4. calorie: The amount of energy needed to raise the temperature of 1 gram of water by 1 degree Celsius. It is typically used as a measurement of the energy contained in some defined amount of food. The exception: when referring to the energy in food, the convention is to call a kilocalorie, or 1,000 of these calories, a "calorie." Here, a food calorie is the amount of energy needed to raise 1 kilogram of water 1 degree C.

  5. cell: The smallest structural and functional unit of an organism. Typically too small to see with the unaided eye, it consists of a watery fluid surrounded by a membrane or wall.

  6. chemical: A substance formed from two or more atoms that unite (bond) in a fixed proportion and structure. For example, water is a chemical made when two hydrogen atoms bond to one oxygen atom. Its chemical formula is H2O.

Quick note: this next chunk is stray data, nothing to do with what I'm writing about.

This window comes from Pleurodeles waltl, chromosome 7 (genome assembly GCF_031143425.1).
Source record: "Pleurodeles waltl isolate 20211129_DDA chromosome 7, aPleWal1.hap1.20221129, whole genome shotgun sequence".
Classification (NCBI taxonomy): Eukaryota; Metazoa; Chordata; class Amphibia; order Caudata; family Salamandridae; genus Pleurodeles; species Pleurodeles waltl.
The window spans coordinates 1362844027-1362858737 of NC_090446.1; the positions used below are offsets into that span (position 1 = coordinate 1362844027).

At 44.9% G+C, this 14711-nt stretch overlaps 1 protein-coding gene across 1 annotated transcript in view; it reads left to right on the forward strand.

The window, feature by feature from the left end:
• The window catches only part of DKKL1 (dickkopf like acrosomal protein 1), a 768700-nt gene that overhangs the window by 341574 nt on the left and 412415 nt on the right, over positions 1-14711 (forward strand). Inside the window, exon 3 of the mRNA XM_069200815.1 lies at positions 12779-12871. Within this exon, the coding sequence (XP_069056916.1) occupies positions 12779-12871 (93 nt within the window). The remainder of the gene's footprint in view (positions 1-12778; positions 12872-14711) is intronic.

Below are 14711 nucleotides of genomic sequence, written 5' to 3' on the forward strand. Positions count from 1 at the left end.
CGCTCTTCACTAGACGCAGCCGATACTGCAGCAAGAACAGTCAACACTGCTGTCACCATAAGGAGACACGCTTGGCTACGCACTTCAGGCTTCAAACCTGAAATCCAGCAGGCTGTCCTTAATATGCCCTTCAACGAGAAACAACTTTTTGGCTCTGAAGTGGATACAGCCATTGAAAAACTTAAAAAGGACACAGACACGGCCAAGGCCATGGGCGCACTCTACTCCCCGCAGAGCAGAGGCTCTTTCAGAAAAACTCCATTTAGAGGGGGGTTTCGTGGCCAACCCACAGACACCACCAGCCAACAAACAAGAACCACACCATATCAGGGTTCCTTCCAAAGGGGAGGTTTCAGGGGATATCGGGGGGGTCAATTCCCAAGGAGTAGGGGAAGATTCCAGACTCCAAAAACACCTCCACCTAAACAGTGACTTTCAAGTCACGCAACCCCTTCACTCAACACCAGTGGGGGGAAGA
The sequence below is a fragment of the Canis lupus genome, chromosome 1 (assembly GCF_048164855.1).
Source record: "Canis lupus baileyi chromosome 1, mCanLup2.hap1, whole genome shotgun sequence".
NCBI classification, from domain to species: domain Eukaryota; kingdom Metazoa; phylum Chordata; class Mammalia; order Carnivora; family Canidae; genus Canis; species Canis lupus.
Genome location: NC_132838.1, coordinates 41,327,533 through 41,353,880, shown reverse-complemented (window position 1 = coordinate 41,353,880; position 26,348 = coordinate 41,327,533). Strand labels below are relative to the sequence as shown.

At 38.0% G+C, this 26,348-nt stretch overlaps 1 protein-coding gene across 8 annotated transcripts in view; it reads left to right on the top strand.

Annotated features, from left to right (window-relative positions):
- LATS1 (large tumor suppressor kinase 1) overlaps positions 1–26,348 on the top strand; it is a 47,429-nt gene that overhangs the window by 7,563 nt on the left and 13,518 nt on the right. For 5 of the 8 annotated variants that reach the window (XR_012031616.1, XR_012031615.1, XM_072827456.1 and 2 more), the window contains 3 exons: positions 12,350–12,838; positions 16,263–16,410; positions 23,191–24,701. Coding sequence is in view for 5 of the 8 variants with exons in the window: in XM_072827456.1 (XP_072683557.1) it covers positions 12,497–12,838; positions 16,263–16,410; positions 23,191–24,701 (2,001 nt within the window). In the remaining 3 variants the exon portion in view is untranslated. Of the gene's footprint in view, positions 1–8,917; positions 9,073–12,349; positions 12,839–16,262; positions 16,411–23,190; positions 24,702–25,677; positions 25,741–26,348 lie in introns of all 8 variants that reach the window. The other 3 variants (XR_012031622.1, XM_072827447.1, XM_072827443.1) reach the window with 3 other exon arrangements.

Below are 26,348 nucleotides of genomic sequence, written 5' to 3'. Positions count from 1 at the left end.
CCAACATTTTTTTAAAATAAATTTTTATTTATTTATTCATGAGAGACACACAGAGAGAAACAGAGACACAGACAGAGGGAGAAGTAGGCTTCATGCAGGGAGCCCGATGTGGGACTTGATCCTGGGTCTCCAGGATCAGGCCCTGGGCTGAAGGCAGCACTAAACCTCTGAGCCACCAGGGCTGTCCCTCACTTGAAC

7. depression: (in medicine) A mental illness characterized by persistent sadness and apathy. Although these feelings can be triggered by events, such as the death of a loved one or the move to a new city, that isn’t typically considered an “illness” — unless the symptoms are prolonged and harm an individual’s ability to perform normal daily tasks (such as working, sleeping or interacting with others). People suffering from depression often feel they lack the energy needed to get anything done. They may have difficulty concentrating on things or showing an interest in normal events. Many times, these feelings seem to be triggered by nothing; they can appear out of nowhere.